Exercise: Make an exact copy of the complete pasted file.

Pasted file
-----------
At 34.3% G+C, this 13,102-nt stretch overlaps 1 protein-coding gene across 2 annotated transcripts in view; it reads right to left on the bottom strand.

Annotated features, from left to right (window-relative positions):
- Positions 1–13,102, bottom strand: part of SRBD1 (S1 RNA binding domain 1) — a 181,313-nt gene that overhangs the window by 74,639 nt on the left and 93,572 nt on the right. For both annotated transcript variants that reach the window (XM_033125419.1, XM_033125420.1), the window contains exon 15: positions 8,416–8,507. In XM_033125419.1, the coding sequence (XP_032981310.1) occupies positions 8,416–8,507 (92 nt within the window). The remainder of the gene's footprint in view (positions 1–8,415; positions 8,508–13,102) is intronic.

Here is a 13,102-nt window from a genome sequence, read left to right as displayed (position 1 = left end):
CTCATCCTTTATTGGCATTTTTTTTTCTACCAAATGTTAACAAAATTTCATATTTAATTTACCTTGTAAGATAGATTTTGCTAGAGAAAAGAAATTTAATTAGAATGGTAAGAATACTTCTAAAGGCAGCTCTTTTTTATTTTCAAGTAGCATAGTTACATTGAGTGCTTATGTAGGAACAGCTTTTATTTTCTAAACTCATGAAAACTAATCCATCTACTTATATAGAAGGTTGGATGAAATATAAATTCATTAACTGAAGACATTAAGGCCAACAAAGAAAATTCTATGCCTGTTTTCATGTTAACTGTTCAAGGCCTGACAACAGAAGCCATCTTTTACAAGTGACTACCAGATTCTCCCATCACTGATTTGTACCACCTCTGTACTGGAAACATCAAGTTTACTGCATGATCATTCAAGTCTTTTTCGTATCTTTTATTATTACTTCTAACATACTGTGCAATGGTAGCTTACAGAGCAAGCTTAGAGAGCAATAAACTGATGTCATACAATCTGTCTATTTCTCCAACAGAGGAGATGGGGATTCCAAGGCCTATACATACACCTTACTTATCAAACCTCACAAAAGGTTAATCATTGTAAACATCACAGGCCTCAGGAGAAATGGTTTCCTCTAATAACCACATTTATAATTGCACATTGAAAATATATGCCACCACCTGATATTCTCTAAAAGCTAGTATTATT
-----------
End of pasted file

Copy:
At 34.3% G+C, this 13,102-nt stretch overlaps 1 protein-coding gene across 2 annotated transcripts in view; it reads right to left on the bottom strand.

Annotated features, from left to right (window-relative positions):
- Positions 1–13,102, bottom strand: part of SRBD1 (S1 RNA binding domain 1) — a 181,313-nt gene that overhangs the window by 74,639 nt on the left and 93,572 nt on the right. For both annotated transcript variants that reach the window (XM_033125419.1, XM_033125420.1), the window contains exon 15: positions 8,416–8,507. In XM_033125419.1, the coding sequence (XP_032981310.1) occupies positions 8,416–8,507 (92 nt within the window). The remainder of the gene's footprint in view (positions 1–8,415; positions 8,508–13,102) is intronic.

Here is a 13,102-nt window from a genome sequence, read left to right as displayed (position 1 = left end):
CTCATCCTTTATTGGCATTTTTTTTTCTACCAAATGTTAACAAAATTTCATATTTAATTTACCTTGTAAGATAGATTTTGCTAGAGAAAAGAAATTTAATTAGAATGGTAAGAATACTTCTAAAGGCAGCTCTTTTTTATTTTCAAGTAGCATAGTTACATTGAGTGCTTATGTAGGAACAGCTTTTATTTTCTAAACTCATGAAAACTAATCCATCTACTTATATAGAAGGTTGGATGAAATATAAATTCATTAACTGAAGACATTAAGGCCAACAAAGAAAATTCTATGCCTGTTTTCATGTTAACTGTTCAAGGCCTGACAACAGAAGCCATCTTTTACAAGTGACTACCAGATTCTCCCATCACTGATTTGTACCACCTCTGTACTGGAAACATCAAGTTTACTGCATGATCATTCAAGTCTTTTTCGTATCTTTTATTATTACTTCTAACATACTGTGCAATGGTAGCTTACAGAGCAAGCTTAGAGAGCAATAAACTGATGTCATACAATCTGTCTATTTCTCCAACAGAGGAGATGGGGATTCCAAGGCCTATACATACACCTTACTTATCAAACCTCACAAAAGGTTAATCATTGTAAACATCACAGGCCTCAGGAGAAATGGTTTCCTCTAATAACCACATTTATAATTGCACATTGAAAATATATGCCACCACCTGATATTCTCTAAAAGCTAGTATTATT